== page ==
- Risks/Rewards/Strengths/Weaknesses Quadrant
- Marketing One-Sheet
- Awards and Accolades
- Production Budgets (various options/scenarios)
- Financial/Investment Waterfalls
- List of Talent Interested in the Project (including Letter of Interest)
- Non-Disclosure Agreement (NDA)
- Facilitator’s Fee Agreement for a Third-Party Referral
- Internet Links (e.g., your production company website; links to your crew; imdb profile of the talent interested in the project; links to demo reels, etc.)
- Team Names/Contact Info (name, title, email address, phone number, Skype ID, etc.)
OTHER PITCHING Q&A (a sample of these Q&A are listed below; you may have lots more):
- Why are you pitching this project versus other projects? (e.g., less risky, not as many VFX)
- What else do you have? (they will always ask that question – regardless of how compelling your current pitch may be)
- Wouldn’t it be better to invest in big movies with the studios as opposed to investing in independent movies?
- Isn’t filmmaking a competitive market with little chance of returns?
- I only invest in what I can see, touch, feel
- Your production company hasn’t done any feature film yet, it seems risky to invest in your project
Don’t pitch until you are ready – really ready
This means that you must have done your research as discussed in Blog #4 (Package your Film Project). If you have your funding package, then you’re ready to synthesize the content into one pitch presentation.
Below is the content of the pitch deck for The Kiss currently being shopped around to a diverse group of investors. The deck is the synthesis of the Business Plan, Marketing/Distribution Plan, Crew and Cast Information, and Financial Statements.
- What can make this film successful?
- Script reviews and coverage
- Marketing elements
- Story elements
- How can this film be profitable?
- Business and creative goals
- Bios of core team members
- Potential cast
- Strengths and weaknesses
- Financial and investment scenarios
- Next steps
The deck includes graphics that illustrate the story, with charts and other graphs that visually support the marketing and financial details. We use the deck for formal presentations to investors. In addition, we play our demo reels and if requested, our short films and documentaries.
Now… go pitch, filmmaker!
Now, you are ready to pitch. Start pitching to those who are unlikely to invest in your project – great training ground for you. If you mess up, no big deal. Learn from your mistakes, take note of the investor’s concerns, negatives, etc., and update your pitch document. Now, go for a second round with another unlikely investor. When you feel you’re ready and you’re becoming a natural at pitching, move to the next level up: the production/distribution companies that are seriously looking for new script/film projects.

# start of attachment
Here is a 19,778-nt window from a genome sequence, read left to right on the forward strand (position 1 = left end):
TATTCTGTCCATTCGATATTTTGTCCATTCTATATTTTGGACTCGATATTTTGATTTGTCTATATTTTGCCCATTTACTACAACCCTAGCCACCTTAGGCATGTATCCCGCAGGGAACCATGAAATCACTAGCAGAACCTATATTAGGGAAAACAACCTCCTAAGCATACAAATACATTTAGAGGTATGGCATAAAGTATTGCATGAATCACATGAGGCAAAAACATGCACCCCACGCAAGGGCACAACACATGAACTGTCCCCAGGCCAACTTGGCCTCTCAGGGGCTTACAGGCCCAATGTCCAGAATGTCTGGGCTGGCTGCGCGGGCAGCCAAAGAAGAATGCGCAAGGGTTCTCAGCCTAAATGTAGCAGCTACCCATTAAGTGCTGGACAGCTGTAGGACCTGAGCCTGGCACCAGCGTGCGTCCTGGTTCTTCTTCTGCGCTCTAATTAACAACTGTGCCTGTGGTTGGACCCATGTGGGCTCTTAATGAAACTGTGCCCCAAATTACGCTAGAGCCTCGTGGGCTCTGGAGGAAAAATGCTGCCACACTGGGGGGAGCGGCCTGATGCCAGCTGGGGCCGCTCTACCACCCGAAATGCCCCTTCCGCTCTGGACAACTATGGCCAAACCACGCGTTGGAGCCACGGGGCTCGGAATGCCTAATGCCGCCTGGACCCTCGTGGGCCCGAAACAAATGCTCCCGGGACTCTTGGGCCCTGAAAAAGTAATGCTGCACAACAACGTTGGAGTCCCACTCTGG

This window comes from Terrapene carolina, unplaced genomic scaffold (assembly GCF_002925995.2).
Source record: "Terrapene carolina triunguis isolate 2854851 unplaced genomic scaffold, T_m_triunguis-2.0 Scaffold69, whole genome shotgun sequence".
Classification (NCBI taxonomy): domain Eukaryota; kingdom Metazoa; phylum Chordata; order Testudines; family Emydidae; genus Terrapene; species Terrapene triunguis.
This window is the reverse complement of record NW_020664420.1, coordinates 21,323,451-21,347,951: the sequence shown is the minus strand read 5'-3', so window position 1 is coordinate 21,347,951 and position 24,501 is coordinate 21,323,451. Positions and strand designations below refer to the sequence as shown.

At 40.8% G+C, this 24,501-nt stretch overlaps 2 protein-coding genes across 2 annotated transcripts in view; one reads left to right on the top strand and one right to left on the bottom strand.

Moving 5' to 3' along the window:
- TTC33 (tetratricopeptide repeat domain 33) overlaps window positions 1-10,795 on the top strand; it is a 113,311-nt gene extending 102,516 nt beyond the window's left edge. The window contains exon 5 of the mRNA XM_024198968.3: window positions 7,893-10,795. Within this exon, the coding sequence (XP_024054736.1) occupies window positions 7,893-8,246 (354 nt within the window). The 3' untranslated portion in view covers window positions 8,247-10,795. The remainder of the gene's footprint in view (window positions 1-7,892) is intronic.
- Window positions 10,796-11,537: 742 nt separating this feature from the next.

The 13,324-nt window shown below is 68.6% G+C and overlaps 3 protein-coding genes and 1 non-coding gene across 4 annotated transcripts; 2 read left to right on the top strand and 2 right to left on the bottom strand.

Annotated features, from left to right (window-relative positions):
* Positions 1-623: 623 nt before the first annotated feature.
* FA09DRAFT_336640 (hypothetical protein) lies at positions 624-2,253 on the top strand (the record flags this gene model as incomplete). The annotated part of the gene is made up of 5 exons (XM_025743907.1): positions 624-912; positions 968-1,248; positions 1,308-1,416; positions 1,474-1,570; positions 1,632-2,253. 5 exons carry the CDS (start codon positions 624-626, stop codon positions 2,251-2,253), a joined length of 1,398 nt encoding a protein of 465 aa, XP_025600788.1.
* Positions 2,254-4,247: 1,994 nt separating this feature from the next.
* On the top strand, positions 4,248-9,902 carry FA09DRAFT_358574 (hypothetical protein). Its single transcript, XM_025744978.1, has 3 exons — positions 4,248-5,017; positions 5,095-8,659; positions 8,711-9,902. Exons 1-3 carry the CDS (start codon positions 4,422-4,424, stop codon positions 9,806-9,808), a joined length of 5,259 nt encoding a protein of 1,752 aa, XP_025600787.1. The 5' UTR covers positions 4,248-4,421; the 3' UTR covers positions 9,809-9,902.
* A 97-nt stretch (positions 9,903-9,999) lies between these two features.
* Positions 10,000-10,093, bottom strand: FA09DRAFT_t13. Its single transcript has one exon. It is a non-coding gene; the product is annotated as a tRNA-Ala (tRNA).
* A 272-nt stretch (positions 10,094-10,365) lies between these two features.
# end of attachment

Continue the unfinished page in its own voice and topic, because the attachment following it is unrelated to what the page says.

I know what you’re thinking. How in the heck do I find investors? Not easy, but not that difficult either. Here’s a list of our potential investment sources:
- Business acquaintances
- Production/distribution companies (great sources are : imdbpro, trade journals, and film markets)
- Seasoned crew members
- Equity investors through searches on the web and reading business journals (Go BIG Network may be a good starting point)
- Capital funding firms specializing in film/multi-media productions
If you can’t afford an on-line CRM (Customer Relationship Management) system, build a quick Access database or a simple Excel spreadsheet to keep track of all your contacts, action items, responses, etc. THP has just started to use www.salesforce.com, but this solution can become quickly expensive for a larger number of users. We’ve kept our current licensing to a small number of user licenses to keep costs as low as possible. We’re still looking for alternative CRM solutions that are open source and will allow all of us in the team to have a user account without the fairly high licensing cost of Salesforce.
Follow-up, follow-up, follow-up
Whatever the type of investors you have contacted, whatever their responses to your pitch, follow-up with an email, a postcard, a letter, whatever – but follow-up. Show your appreciation for their time and their valuable advice. Keep them on your networking list. Perhaps, your current project wasn’t right for them, but the next one might be – and these investors will always know other potential investors. As part of your pitch and follow-up always ask for a referral or an introduction to their business network.
Stay tuned for BLOG #6 (Assemble Your Team) to be released next week.
If you have missed the entire series about indie filmmaking, contact us and we will send it to you. Also if you are interested in receiving the templates described in the series, let us know and we will make sure you receive them.
Three Horizons Productions is a team of independent filmmakers who want to develop, acquire, and produce multi-media projects that showcase inspirational themes, compelling stories, and provocative characters to entertain or educate international audiences.